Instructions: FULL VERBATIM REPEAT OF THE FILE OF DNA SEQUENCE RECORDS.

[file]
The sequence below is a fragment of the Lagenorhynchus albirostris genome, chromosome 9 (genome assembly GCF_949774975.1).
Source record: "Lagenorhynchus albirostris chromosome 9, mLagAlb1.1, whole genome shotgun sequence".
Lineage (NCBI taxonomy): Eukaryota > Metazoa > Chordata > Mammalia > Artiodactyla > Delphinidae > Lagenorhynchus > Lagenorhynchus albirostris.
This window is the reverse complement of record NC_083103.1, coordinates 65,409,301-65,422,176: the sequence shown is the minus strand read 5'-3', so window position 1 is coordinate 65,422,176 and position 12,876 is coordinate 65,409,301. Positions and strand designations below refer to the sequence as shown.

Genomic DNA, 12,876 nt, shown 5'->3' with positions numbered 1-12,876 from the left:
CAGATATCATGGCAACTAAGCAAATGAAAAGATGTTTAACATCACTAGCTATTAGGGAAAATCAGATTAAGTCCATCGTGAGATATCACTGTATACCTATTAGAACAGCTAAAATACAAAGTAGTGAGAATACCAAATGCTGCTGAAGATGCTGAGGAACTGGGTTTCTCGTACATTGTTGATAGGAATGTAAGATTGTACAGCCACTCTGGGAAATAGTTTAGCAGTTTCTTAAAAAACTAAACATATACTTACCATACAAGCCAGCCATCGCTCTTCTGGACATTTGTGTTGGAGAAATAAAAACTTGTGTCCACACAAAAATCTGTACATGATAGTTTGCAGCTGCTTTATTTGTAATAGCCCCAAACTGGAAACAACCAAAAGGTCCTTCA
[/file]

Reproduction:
The sequence below is a fragment of the Lagenorhynchus albirostris genome, chromosome 9 (genome assembly GCF_949774975.1).
Source record: "Lagenorhynchus albirostris chromosome 9, mLagAlb1.1, whole genome shotgun sequence".
Lineage (NCBI taxonomy): Eukaryota > Metazoa > Chordata > Mammalia > Artiodactyla > Delphinidae > Lagenorhynchus > Lagenorhynchus albirostris.
This window is the reverse complement of record NC_083103.1, coordinates 65,409,301-65,422,176: the sequence shown is the minus strand read 5'-3', so window position 1 is coordinate 65,422,176 and position 12,876 is coordinate 65,409,301. Positions and strand designations below refer to the sequence as shown.

Genomic DNA, 12,876 nt, shown 5'->3' with positions numbered 1-12,876 from the left:
CAGATATCATGGCAACTAAGCAAATGAAAAGATGTTTAACATCACTAGCTATTAGGGAAAATCAGATTAAGTCCATCGTGAGATATCACTGTATACCTATTAGAACAGCTAAAATACAAAGTAGTGAGAATACCAAATGCTGCTGAAGATGCTGAGGAACTGGGTTTCTCGTACATTGTTGATAGGAATGTAAGATTGTACAGCCACTCTGGGAAATAGTTTAGCAGTTTCTTAAAAAACTAAACATATACTTACCATACAAGCCAGCCATCGCTCTTCTGGACATTTGTGTTGGAGAAATAAAAACTTGTGTCCACACAAAAATCTGTACATGATAGTTTGCAGCTGCTTTATTTGTAATAGCCCCAAACTGGAAACAACCAAAAGGTCCTTCA